May 7, 2013 at 6:55 am #1302650
I'm thinking about trying a bivy with a tarp to get lighter. My limited bivy experience is with the US Army Goretex MSS Bivy, which I am not fond of, as it was a sweat bag.
I see all types of bivies out there – bug bivies, bivies with all manner of zippers and vents, hooped bivies, bivies with mesh and without mesh, bivies with a cord to attach to a ridge line to hold the "hood" up. I am in the SE and have to deal with bugs, rain, cold, hot and high humidity.
My main questions – is there a 3 season bivy, and if so, what does it look like?
OR do I need a bug bivy for summer and something else for fall/spring?
Can a side sleeper use a bivy or are they for the back folks only?
How do you keep it from having a condensation issue if it's all zipped-up?
Right now, I'm thinking I want –
Waterproof bottom, breathable top, mesh on the face, chest zip & side zip, cord to hold it off my face, and maybe a foot vent.
Thanks for all the advice in advance!May 7, 2013 at 7:07 am #1984035
Hiking MaltoBPL Member
I have been using tarp bivy for years now all over the country, four season. There is only one set of weather conditions that really stink when it comes to bivies, hot, humid and bugs. I ran into this combination in NJ last summer and there no good answer. So, if I were putting together gear for this type of weather it would not include a bivy, I would likely just go with a lightweight one person tent. I had to chose between overheating and getting devoured by bugs, not a great choice for sleeping. My bivy has worked well with cooler weather and bugs, it has a fully enclosed bug net over the head. I can also sleep with the bivy fully open in hot weather without bugs. Now in other parts of the country like the Sierra or desert, bivies are great. My two cents.May 7, 2013 at 7:22 am #1984038
Kevin SchneringerBPL Member
@slammerLocale: Oklahoma Flat Lands
I made a Tyvek bivy and tried it this past few weeks had about $40 bucks in it.
Decided it was good for me. The pattern is on BPL and it was good practice before spending major bucks. Plus it was fun!
FYI- Borah Side zip Bivy. $95 bucks, best price per ounce I found. 6.1 listed on websiteMay 7, 2013 at 7:33 am #1984041
Pete StaehlingBPL Member
I find that a bivy works well for everything except hot and buggy conditions. I remember a pretty miserable night or two on the Gulf coast where it was get steamed or get eaten alive by bugs. In those conditions a bug bivy is a better choice.
I don't see why side sleepers can't use a bivy, but they may want to pick the model based on how the mesh part is set up. One with a big mesh window might be required to avoid breathing in the bivy too much. The Borah one or similar would work fine. The ones with a tiny mesh window maybe not.
I have gotten to like using a tarp and bivy or tarp and bug bivy depending on the conditions. When conditions allow I cowboy camp sleeping on top of the bivy and climb in only if needed due to cold, bugs, showers, or wind.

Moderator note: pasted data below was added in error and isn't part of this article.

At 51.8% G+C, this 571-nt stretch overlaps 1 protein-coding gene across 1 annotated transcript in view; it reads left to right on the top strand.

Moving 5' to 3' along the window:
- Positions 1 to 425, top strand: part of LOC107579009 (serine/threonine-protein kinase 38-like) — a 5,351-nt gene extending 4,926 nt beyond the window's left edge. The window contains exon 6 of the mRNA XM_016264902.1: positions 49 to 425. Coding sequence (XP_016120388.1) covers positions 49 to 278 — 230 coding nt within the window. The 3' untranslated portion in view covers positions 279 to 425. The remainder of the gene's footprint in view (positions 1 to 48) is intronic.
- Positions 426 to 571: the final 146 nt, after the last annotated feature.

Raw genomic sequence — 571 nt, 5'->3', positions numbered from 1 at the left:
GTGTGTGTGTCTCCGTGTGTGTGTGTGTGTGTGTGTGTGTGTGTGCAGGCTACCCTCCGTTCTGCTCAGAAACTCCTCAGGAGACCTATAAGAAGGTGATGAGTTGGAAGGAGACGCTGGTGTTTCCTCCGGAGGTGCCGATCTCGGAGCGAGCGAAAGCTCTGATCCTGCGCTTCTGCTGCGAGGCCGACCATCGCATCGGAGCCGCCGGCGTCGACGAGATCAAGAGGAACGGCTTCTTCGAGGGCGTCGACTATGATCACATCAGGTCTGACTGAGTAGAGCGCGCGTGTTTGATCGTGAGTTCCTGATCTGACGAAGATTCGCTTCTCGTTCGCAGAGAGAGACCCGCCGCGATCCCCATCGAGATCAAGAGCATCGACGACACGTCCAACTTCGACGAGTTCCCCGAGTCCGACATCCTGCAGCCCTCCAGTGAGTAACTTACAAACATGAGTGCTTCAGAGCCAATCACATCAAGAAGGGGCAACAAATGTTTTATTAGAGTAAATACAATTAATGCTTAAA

I do not always pitch the tarp unless I expect rain. If there is an unexpected shower I have gotten by with just pulling the tarp over me.May 7, 2013 at 7:48 am #1984046
Jim W.BPL Member
I have two bivies. One is just a sack with no zip or net. It is very convenient, great at keeping my gear clean and keeping bugs off as ling as I wear a headnet. Problem is it's a bit smaller than I would prefer so in hot weather I can't get away from the sleeping bag. Measured flat it's 36" at the wide end and 22" at the foot. I would prefer something more like 40" and 28".
My other one is a mini-tent type with two hoops. Much roomier, but same small foot end. Still way too low to sit in, and the fact that it gets staked down means I can't sit up and bring the sack up with me. I usually use this one without the poles.
Rain is the biggest problem- a classic bivy will be hard to keep it off your face. Even if you handle that, you can't get in or out without a soaking. I like the idea of a DWR bivy with mesh from about mid-torso and a hang loop for the net. Couple that with a tarp and you're set. The bivy is to keep your gear clean and together, protect from ground moisture, splashes, mist, and bugs. Where I hike, 90% of the time the tarp could stay in the pack.May 7, 2013 at 8:13 am #1984051
Nix the bivy and get a tarp with bug and floor inner. Or something like the Tarptent Notch. You aren't going to get much lighter unless you start using Cuben Fibre. I have used bivvies for years but see no use for them anymore apart from high altitude mountaineering and / for use in snow caves.May 7, 2013 at 8:52 am #1984067
Jim W.BPL Member
True that a light tent isn't a weight penalty over bivy plus tarp.
What I like about using a bivy is that "setup" is just throwing it on the ground it you don't need to rig the tarp for rain protection. I think they work great for clear weather where you just want to keep bugs and dirt off.
So I guess my suggestion is bivy when rain is infrequent and you like to sleep out, but want some bug protection.May 7, 2013 at 8:56 am #1984068
Thanks for the replies so far.